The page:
Maintaining confidential information control in software is a persistent security problem where failure means secrets can be revealed via program behaviors. Information flow control techniques traditionally have been based on static or symbolic analyses — limited in scalability and specialized to particular languages. When programs do leak secrets there are no approaches to automatically repair them unless the leak causes a functional test to fail. We present our vision for HyperGI, a genetic improvement framework that detects, localizes and repairs information leakage. Key elements of HyperGI include (1) the use of two orthogonal test suites, (2) a dynamic leak detection approach which estimates and localizes potential leaks, and (3) a repair component that produces a candidate patch using genetic improvement. We demonstrate the successful use of HyperGI on several programs with no failing functional test cases. We manually examine the resulting patches and identify trade-offs and future directions for fully realizing our vision.
Automatically eliminating speculative leaks from cryptographic code with blade
We introduce Blade, a new approach to automatically and efficiently eliminate speculative leaks from cryptographic code. Blade is built on the insight that to stop leaks via speculative execution, it suffices to cut the dataflow from expressions that speculatively introduce secrets ( sources ) to those that leak them through the cache ( sinks ), rather than prohibit speculation altogether. We formalize this insight in a static type system that (1) types each expression as either transient , i.e., possibly containing speculative secrets or as being stable , and (2) prohibits speculative leaks by requiring that all sink expressions are stable. Blade relies on a new abstract primitive, protect , to halt speculation at fine granularity. We formalize and implement protect using existing architectural mechanisms, and show how Blade’s type system can automatically synthesize a minimal number of protect s to provably eliminate speculative leaks. We implement Blade in the Cranelift WebAssembly compiler and evaluate our approach by repairing several verified, yet vulnerable WebAssembly implementations of cryptographic primitives. We find that Blade can fix existing programs that leak via speculation automatically , without user intervention, and efficiently even when using fences to implement protect .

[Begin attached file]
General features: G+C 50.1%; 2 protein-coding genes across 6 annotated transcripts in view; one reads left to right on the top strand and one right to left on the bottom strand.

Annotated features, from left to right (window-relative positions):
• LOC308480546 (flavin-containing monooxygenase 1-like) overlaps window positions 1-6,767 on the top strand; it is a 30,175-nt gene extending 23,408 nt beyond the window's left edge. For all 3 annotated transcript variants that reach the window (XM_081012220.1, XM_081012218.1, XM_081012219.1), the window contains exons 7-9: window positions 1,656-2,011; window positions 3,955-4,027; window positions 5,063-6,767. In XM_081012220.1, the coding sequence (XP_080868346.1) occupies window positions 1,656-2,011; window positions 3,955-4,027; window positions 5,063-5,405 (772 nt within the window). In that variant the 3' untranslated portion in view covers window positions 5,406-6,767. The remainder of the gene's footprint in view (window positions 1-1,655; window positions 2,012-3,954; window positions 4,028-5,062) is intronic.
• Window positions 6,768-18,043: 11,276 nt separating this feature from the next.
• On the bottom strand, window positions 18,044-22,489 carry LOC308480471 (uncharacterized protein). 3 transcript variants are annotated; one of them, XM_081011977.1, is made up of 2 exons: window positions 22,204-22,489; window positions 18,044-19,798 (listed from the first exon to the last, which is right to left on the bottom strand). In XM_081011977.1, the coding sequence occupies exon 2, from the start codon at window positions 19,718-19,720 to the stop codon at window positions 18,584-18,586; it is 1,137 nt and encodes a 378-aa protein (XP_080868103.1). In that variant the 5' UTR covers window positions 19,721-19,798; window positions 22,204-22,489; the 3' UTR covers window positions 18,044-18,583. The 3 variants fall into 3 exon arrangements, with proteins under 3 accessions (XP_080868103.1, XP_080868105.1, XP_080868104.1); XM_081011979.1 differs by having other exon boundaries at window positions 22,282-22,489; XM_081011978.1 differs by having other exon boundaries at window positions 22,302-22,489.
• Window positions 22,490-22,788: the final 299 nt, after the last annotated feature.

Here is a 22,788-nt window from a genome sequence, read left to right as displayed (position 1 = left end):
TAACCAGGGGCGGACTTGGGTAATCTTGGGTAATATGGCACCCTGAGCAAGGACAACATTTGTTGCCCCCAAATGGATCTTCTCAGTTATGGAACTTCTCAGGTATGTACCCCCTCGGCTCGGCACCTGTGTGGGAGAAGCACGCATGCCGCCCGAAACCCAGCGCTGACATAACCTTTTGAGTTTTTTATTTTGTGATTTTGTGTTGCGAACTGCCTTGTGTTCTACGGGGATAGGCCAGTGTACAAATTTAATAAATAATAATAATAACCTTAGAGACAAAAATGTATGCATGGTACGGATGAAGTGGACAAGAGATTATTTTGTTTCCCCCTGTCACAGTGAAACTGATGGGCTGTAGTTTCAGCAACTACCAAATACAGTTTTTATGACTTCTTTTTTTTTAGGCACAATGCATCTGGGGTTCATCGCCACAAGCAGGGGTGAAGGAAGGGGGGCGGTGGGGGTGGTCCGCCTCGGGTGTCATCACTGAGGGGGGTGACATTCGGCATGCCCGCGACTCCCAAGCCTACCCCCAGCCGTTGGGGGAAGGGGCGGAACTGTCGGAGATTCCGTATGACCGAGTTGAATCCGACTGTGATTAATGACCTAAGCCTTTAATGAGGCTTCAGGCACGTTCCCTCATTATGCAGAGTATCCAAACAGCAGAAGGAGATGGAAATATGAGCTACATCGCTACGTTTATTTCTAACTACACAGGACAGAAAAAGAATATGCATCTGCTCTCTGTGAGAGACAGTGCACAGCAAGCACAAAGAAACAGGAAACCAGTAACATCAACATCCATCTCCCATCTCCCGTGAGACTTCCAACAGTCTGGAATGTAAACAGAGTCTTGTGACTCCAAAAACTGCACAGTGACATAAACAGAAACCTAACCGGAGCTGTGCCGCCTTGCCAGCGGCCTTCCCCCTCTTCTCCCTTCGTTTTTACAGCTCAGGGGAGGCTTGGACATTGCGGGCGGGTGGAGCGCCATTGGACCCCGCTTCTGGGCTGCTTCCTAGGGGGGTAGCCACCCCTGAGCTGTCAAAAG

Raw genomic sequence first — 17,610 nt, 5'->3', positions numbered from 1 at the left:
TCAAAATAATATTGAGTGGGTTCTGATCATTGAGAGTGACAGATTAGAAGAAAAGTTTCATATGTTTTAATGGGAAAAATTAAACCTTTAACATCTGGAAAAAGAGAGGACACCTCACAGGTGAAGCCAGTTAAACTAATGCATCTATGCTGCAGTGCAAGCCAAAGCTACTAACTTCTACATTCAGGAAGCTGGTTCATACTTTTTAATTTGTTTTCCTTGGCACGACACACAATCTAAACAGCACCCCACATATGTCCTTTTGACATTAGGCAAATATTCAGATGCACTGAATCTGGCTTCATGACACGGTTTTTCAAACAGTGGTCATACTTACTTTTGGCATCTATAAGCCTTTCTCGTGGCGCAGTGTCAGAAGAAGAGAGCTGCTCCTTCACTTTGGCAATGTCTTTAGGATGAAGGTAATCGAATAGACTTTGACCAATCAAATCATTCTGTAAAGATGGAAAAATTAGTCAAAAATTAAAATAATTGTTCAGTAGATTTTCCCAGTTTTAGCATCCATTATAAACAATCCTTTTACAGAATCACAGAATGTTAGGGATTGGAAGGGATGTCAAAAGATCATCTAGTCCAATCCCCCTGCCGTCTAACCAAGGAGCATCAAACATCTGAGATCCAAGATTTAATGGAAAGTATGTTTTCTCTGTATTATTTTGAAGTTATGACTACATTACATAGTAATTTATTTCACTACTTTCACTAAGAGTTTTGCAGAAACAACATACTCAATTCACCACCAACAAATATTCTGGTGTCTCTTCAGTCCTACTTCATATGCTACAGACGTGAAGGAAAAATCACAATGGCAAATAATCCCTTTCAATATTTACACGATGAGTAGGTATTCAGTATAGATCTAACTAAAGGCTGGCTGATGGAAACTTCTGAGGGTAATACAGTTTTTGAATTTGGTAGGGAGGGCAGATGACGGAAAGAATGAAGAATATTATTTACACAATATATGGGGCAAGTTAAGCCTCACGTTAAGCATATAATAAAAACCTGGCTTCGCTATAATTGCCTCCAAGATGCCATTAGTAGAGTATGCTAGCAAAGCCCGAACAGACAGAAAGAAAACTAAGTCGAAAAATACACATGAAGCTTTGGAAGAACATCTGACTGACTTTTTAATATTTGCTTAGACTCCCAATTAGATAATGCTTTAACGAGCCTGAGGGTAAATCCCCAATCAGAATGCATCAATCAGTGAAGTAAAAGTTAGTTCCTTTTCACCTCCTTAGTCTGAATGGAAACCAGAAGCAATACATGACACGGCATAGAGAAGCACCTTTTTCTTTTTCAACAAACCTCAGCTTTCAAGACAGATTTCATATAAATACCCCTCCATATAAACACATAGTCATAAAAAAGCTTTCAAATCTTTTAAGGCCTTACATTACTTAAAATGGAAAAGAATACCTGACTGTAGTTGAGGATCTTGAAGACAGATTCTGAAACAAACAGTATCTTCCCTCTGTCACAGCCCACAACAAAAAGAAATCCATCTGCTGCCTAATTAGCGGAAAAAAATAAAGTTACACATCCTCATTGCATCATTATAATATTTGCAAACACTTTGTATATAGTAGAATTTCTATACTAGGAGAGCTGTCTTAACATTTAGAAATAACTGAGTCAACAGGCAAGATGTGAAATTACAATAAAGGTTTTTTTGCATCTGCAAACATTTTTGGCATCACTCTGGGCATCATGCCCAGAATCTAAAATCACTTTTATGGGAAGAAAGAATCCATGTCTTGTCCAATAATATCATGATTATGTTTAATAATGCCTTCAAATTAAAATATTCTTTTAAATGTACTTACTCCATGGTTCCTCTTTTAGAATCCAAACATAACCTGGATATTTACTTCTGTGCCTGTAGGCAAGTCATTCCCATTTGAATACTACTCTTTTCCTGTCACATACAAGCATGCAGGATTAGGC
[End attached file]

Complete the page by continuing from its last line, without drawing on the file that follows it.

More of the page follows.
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- Proceedings of the ACM on Programming Languages
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- 1 to 30
- Sponsoring Org:
- National Science Foundation
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